Blog Profile / New Scientist: Space


URL :http://www.newscientist.com/section/space
Filed Under:Academics / Astronomy
Posts on Regator:1964
Posts / Week:3.8
Archived Since:February 24, 2008

Blog Post Archive

NASA insists it is going to Mars, but it really can’t afford to

The long-held desire to send humans to the Red Planet is nowhere near being realised, despite NASA claiming it is on a Journey to Mars

Google-sponsored private moon race delayed for the third time

Competitors in the Google Lunar X Prize now have until 31 March 2018 to land a spacecraft on the moon

Elon Musk shows off first photo of SpaceX space suit

SpaceX is planning to launch humans into orbit on board its Dragon capsule, and has designed new space suits for its passengers to wear

Exclusive: We may have detected a new kind of gravitational wave

Rumours are swirling of a new kind of gravitational wave, created by colliding neutrons stars, rather than black holes. Now Hubble has joined the hunt

‘Alien megastructure’ star may host Saturn-like exoplanet

Rather than being caused by extraterrestrial construction, the bizarre dimming of Tabby’s star could instead be due to a closely orbiting, ringed planet

I watched the eclipse with scientists hunting the sun’s secrets

Leah Crane joined solar researchers to watch yesterday’s eclipse, a rare chance to look at a scorching ring of space around the sun that we can almost never see

Solar eclipses: heaven-sent chance to mix art and science

To understand the sun at eclipse you need an artist's eye, finds Science Museum director Ian Blatchford

Bringing the Royal Observatory at Greenwich back to life

For the first time in 60 years astronomy could be reborn in one of its most iconic locations, the Royal Observatory in Greenwich, London

America’s total eclipse: The best guides to how to prepare

We have always hunted meaning in total eclipses. As the US prepares for a total eclipse, four new books tell us all about them and remind us to enjoy them too

Win lunch with an astronaut

Apollo 15 astronaut Al Worden flew to the moon and holds two Guinness world records. Now you can have lunch with him in our exclusive competition

Great American Eclipse: Everything you need to know to get ready

The stage is set for the first total solar eclipse in the continental US since 1979. Here’s our guide to the best way to enjoy the spectacle

Speedy white dwarf may have survived a rare type of supernova

Type Iax supernovae are weak enough that part of the exploding star may be able to survive. Now, we may have spotted the first star that lived to tell the tale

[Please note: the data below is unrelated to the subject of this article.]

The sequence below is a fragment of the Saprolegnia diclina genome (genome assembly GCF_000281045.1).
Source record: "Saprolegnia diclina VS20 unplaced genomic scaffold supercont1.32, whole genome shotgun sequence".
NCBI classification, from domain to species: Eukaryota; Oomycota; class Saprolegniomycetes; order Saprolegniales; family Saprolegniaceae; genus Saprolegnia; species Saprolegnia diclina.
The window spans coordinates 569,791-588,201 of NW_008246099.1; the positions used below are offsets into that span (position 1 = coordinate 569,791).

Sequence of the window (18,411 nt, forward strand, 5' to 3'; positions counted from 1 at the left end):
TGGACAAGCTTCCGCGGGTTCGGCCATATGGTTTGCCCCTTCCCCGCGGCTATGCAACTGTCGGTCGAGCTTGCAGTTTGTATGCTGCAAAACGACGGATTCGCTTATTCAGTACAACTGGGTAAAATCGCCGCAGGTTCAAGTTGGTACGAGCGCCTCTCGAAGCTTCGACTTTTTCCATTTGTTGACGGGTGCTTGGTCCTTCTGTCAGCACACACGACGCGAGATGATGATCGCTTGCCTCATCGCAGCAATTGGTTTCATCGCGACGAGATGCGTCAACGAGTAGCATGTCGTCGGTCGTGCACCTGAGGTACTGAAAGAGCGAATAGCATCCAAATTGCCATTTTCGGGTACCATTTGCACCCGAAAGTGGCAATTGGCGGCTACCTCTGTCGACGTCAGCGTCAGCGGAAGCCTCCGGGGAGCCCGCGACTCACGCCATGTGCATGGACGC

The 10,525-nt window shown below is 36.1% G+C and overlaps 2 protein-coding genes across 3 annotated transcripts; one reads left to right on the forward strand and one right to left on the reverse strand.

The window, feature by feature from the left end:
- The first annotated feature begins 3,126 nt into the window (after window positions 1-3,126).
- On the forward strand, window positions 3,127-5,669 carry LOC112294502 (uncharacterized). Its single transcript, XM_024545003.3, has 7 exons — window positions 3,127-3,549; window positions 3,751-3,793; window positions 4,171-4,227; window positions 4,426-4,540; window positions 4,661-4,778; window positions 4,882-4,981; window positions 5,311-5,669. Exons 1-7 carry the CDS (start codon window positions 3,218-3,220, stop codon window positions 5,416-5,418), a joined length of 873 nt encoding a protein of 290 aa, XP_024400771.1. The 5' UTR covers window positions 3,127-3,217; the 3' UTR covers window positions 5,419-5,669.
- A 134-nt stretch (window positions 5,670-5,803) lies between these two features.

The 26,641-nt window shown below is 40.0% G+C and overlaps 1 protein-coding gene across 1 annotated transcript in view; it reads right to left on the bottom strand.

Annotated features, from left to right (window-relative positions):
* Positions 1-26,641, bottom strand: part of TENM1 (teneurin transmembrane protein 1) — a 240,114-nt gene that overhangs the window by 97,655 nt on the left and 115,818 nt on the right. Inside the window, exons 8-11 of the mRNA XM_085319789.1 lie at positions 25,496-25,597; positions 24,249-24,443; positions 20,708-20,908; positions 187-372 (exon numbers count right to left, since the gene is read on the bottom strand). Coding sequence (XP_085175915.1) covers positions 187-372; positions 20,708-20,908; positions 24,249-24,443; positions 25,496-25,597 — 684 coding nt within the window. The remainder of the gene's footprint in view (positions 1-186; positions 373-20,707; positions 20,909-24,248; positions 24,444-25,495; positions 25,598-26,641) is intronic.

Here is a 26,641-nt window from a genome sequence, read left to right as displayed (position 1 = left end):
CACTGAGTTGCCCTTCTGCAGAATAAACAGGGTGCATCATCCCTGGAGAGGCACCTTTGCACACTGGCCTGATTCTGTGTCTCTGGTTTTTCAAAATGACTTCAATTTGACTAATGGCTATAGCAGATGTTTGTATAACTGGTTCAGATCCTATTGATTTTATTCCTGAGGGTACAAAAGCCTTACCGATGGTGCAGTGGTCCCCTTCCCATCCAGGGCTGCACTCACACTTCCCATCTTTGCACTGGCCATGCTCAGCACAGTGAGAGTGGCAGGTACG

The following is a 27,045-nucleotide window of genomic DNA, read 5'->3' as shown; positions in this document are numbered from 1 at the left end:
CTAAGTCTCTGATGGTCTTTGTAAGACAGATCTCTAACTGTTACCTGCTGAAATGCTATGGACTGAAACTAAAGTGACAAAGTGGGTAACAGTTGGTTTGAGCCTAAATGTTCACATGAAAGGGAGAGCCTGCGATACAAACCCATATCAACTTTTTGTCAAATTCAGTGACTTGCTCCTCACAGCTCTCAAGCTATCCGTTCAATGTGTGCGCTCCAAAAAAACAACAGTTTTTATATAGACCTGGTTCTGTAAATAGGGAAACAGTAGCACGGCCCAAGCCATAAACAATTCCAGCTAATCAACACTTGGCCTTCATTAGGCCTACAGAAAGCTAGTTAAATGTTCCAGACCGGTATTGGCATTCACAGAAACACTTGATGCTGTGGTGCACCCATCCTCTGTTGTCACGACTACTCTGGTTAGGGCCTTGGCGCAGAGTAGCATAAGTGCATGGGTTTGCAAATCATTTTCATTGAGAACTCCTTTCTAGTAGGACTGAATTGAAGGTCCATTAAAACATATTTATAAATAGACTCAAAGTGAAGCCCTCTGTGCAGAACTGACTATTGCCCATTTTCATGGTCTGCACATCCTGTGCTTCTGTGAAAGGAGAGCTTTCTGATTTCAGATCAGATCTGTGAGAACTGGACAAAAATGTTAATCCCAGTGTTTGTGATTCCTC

Jellyfish galaxies may feed black holes with their long tendrils

Cosmic winds that form the long tentacles of jellyfish galaxies may also create the perfect conditions to sustain highly active supermassive black holes

Ice at Mars’s equator hints the planet was once much more tilted

Most of the water on Mars is at its poles, but ice near the equator may mean that the way the red planet is tilted has changed over the last few million years

Tethered satellites could see the moon’s weird swirls up close

The moon has bright coils of dust we can’t study without getting up close. A NASA proposal would send two satellites tied together to dangle over the surface

Moon’s magnetic field lasted twice as long as we thought it did

Lunar rock shows the moon’s magnetic field lasted a billion years longer than we thought, which may help us understand how planets keep their protective fields

Finding the first pulsar set my world spinning

Fifty years ago, Jocelyn Bell Burnell discovered a mysterious, pulsing radio signal – and the downsides of being a young woman in science

First exomoon might have been spotted 4000 light years away

Astronomers may have found the first exomoon around a distant planet, and have asked to use Hubble to confirm whether the tantalising hints are a real discovery

Half the atoms inside your body came from across the universe

Intergalactic winds carry gas and dust from one galaxy to the next, bringing half of the matter in our galaxy from up to a million light years away

Uranus’s crooked, messy magnetic field might open and shut daily

The off-kilter tumbling of the magnetic bubble around Uranus may regularly let a barrage of charged particles from the solar wind flow in

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